An ambitious programme designed to build a global community of leaders dedicated to changing policy, practice and public dialogue around inequalities has been announced by the London School of Economics and Political Science (LSE) and The Atlantic Philanthropies.
Developed by LSE’s International Inequalities Institute (III) and led by III co-Directors Professors Sir John Hills and Mike Savage, the 20-year fellowship initiative will train the next generation of leaders seeking to influence and facilitate changes in global policy and practice to enable greater equality, opportunity and outcomes for all. It is expected that well over 600 Atlantic Fellows will be developed across geographic and disciplinary boundaries over the duration of the programme.
The 20-year Atlantic Fellows programme at the III is created with a grant of £64.4m ($91m) from The Atlantic Philanthropies. This is the largest philanthropic donation in LSE’s history.
LSE Director Professor Craig Calhoun said: ‘No theme has been more central to the work of LSE throughout its history than addressing and trying to moderate inequality. No issue is more important to the UK or the world today. This remarkable grant will enable LSE’s new International Inequalities Institute to scale up faster, join students and researchers across departmental lines, and prepare generations of engaged practitioners to have an even more profound impact.’
Christopher G. Oechsli, President and Chief Executive Officer at The Atlantic Philanthropies said: ‘From its inception, Atlantic has invested in people and in their vision and ability to realise a better world. In our final year of grant-making, we’re making our largest philanthropic investment ever, in people. Atlantic’s grant to the LSE International Inequalities Institute is one of a series of big bets to create an interconnected set of Atlantic Fellows programmes.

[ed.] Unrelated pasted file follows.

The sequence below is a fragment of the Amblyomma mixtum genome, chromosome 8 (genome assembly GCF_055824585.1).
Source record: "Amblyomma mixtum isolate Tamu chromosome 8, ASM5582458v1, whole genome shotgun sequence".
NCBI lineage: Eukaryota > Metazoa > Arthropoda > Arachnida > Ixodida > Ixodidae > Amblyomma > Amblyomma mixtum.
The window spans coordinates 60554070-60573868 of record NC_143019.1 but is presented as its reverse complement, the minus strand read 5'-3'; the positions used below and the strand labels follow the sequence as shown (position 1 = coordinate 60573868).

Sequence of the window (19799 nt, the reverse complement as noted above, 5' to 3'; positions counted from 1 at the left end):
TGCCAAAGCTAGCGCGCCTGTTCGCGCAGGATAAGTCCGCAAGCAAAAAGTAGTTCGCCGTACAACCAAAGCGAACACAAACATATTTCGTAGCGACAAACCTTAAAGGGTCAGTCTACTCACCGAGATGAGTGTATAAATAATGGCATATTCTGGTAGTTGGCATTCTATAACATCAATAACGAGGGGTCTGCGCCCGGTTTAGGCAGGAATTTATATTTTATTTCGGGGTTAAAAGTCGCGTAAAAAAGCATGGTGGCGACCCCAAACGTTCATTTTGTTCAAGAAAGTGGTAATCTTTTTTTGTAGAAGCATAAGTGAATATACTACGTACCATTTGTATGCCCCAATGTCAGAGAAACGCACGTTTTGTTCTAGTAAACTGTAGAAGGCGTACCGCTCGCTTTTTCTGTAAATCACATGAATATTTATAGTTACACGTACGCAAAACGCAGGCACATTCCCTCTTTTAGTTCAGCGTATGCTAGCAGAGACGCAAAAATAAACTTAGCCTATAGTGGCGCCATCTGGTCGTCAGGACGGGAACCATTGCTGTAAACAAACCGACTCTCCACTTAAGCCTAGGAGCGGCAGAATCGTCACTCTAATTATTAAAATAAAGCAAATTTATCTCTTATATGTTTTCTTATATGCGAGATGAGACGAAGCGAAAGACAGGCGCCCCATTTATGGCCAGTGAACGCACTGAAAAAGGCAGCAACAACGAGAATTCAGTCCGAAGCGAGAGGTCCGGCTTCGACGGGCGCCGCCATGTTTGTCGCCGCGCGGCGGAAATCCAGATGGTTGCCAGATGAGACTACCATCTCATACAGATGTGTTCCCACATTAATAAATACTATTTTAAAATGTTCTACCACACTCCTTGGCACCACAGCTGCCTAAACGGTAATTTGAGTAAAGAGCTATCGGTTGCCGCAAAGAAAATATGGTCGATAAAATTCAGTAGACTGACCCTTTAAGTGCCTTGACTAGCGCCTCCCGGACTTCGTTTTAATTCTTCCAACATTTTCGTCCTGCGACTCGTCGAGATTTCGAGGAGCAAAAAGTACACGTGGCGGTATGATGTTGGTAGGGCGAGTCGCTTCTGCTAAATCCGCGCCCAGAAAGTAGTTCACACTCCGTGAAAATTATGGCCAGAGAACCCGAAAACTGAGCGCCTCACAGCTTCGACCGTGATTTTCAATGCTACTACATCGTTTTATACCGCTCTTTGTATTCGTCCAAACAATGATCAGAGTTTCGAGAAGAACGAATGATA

‘Our vision for the Atlantic Fellows is to connect and empower a new generation of people who are committed to working together, across disciplines and borders, to build fairer, healthier, more inclusive societies. LSE’s values and commitment to excellence coupled with the International Inequalities Institute’s renowned leadership, multi-disciplinary approach, and ability to translate leading academic thinking into real policy and practice, make them an ideal partner and host for this programme.’
Aimed at academics, activists, policy-makers, journalists, lawyers, health professionals, cultural leaders, writers and creative artists, the Atlantic Fellows programme has been designed with the flexibility to offer different levels of engagement in order to create and continue to support an international community of diverse multidisciplinary and action-oriented leaders.
Participants will follow one of three tracks – residential at LSE over a full year; non-residential for periods over 12-18 months; and a programme for senior academics and practitioners to work together at LSE in teams to combine research and practical knowledge to respond to key challenges.